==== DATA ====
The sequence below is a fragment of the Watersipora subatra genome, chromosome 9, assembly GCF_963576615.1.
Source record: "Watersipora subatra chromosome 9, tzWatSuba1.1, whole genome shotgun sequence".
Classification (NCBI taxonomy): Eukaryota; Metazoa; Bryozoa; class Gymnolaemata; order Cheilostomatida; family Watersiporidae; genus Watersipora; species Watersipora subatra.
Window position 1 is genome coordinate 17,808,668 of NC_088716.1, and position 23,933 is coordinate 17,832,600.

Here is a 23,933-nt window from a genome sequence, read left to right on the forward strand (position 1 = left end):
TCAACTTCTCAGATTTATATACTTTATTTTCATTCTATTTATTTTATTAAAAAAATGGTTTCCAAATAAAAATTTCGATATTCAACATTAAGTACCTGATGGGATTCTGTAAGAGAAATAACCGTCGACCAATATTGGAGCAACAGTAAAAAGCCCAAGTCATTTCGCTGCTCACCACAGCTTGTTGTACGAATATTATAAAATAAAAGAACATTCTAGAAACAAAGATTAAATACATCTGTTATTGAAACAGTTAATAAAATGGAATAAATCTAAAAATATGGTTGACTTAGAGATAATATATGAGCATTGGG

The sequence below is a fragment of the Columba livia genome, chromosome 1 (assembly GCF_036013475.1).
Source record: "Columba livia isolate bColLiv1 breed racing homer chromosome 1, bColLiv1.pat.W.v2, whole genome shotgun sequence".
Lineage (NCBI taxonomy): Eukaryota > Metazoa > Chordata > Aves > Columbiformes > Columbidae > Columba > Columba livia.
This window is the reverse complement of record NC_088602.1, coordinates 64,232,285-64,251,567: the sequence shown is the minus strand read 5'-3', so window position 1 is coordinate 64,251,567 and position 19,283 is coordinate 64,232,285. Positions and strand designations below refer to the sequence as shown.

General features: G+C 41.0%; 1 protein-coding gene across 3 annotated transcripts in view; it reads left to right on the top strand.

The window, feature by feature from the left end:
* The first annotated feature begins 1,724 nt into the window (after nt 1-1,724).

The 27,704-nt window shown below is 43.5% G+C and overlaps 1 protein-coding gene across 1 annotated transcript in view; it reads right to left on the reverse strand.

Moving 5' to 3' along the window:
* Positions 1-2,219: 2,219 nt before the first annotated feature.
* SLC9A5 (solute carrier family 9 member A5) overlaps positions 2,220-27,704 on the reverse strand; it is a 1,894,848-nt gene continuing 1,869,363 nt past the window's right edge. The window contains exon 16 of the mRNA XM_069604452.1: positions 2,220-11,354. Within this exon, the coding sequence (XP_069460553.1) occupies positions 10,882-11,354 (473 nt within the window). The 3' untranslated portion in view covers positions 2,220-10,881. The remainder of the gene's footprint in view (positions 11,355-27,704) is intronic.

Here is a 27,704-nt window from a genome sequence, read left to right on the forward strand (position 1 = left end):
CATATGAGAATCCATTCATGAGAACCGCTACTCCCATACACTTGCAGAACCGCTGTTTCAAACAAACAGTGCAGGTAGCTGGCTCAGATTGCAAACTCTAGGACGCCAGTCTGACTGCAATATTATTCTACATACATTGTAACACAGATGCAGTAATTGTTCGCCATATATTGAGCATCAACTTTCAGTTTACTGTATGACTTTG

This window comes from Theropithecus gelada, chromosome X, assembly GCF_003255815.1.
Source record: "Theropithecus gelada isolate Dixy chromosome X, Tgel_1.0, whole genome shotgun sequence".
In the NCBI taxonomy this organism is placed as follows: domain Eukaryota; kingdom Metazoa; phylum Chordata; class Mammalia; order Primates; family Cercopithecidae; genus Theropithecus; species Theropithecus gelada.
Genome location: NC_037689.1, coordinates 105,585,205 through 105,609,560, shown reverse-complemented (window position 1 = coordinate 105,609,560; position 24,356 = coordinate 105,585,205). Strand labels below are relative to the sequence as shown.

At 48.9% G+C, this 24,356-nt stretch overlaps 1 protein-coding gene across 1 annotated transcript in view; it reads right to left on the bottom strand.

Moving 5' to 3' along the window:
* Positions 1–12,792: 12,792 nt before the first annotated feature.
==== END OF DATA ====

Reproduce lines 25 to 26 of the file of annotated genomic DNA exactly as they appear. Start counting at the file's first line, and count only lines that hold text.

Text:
Moving 5' to 3' along the window:
* Positions 1–12,792: 12,792 nt before the first annotated feature.